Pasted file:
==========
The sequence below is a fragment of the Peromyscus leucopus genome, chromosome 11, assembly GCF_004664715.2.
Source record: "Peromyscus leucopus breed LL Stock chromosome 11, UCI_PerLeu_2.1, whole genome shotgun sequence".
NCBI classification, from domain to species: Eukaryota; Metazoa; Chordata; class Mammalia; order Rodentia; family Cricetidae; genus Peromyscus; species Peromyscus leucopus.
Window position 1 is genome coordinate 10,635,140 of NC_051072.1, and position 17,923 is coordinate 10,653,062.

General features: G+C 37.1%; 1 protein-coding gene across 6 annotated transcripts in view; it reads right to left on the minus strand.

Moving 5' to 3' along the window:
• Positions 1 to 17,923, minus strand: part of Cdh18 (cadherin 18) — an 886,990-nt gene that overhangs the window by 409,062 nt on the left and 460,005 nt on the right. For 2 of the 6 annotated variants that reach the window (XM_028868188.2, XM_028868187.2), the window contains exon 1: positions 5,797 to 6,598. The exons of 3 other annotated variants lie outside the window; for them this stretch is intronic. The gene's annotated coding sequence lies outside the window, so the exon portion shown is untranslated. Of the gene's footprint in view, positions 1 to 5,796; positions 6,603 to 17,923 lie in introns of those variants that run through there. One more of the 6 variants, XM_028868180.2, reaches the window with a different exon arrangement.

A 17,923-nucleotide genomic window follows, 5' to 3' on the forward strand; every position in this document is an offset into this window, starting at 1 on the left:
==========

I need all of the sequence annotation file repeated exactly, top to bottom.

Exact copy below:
The sequence below is a fragment of the Peromyscus leucopus genome, chromosome 11, assembly GCF_004664715.2.
Source record: "Peromyscus leucopus breed LL Stock chromosome 11, UCI_PerLeu_2.1, whole genome shotgun sequence".
NCBI classification, from domain to species: Eukaryota; Metazoa; Chordata; class Mammalia; order Rodentia; family Cricetidae; genus Peromyscus; species Peromyscus leucopus.
Window position 1 is genome coordinate 10,635,140 of NC_051072.1, and position 17,923 is coordinate 10,653,062.

General features: G+C 37.1%; 1 protein-coding gene across 6 annotated transcripts in view; it reads right to left on the minus strand.

Moving 5' to 3' along the window:
• Positions 1 to 17,923, minus strand: part of Cdh18 (cadherin 18) — an 886,990-nt gene that overhangs the window by 409,062 nt on the left and 460,005 nt on the right. For 2 of the 6 annotated variants that reach the window (XM_028868188.2, XM_028868187.2), the window contains exon 1: positions 5,797 to 6,598. The exons of 3 other annotated variants lie outside the window; for them this stretch is intronic. The gene's annotated coding sequence lies outside the window, so the exon portion shown is untranslated. Of the gene's footprint in view, positions 1 to 5,796; positions 6,603 to 17,923 lie in introns of those variants that run through there. One more of the 6 variants, XM_028868180.2, reaches the window with a different exon arrangement.

A 17,923-nucleotide genomic window follows, 5' to 3' on the forward strand; every position in this document is an offset into this window, starting at 1 on the left: